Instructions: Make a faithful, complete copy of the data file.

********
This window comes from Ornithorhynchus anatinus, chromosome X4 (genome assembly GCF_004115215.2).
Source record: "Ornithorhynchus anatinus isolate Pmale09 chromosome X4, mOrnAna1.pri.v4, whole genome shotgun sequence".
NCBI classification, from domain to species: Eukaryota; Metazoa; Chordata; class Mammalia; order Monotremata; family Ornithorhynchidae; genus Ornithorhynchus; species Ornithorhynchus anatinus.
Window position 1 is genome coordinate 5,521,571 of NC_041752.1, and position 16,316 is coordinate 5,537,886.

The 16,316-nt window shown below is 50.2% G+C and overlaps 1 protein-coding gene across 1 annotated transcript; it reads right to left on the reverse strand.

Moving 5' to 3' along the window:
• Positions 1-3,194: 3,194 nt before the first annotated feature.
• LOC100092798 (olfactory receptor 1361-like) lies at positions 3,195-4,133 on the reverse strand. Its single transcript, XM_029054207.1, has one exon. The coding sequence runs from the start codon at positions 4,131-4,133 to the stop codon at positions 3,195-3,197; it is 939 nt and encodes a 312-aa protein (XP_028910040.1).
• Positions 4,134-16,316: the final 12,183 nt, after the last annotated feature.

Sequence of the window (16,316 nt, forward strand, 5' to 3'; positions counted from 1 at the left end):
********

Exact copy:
This window comes from Ornithorhynchus anatinus, chromosome X4 (genome assembly GCF_004115215.2).
Source record: "Ornithorhynchus anatinus isolate Pmale09 chromosome X4, mOrnAna1.pri.v4, whole genome shotgun sequence".
NCBI classification, from domain to species: Eukaryota; Metazoa; Chordata; class Mammalia; order Monotremata; family Ornithorhynchidae; genus Ornithorhynchus; species Ornithorhynchus anatinus.
Window position 1 is genome coordinate 5,521,571 of NC_041752.1, and position 16,316 is coordinate 5,537,886.

The 16,316-nt window shown below is 50.2% G+C and overlaps 1 protein-coding gene across 1 annotated transcript; it reads right to left on the reverse strand.

Moving 5' to 3' along the window:
• Positions 1-3,194: 3,194 nt before the first annotated feature.
• LOC100092798 (olfactory receptor 1361-like) lies at positions 3,195-4,133 on the reverse strand. Its single transcript, XM_029054207.1, has one exon. The coding sequence runs from the start codon at positions 4,131-4,133 to the stop codon at positions 3,195-3,197; it is 939 nt and encodes a 312-aa protein (XP_028910040.1).
• Positions 4,134-16,316: the final 12,183 nt, after the last annotated feature.

Sequence of the window (16,316 nt, forward strand, 5' to 3'; positions counted from 1 at the left end):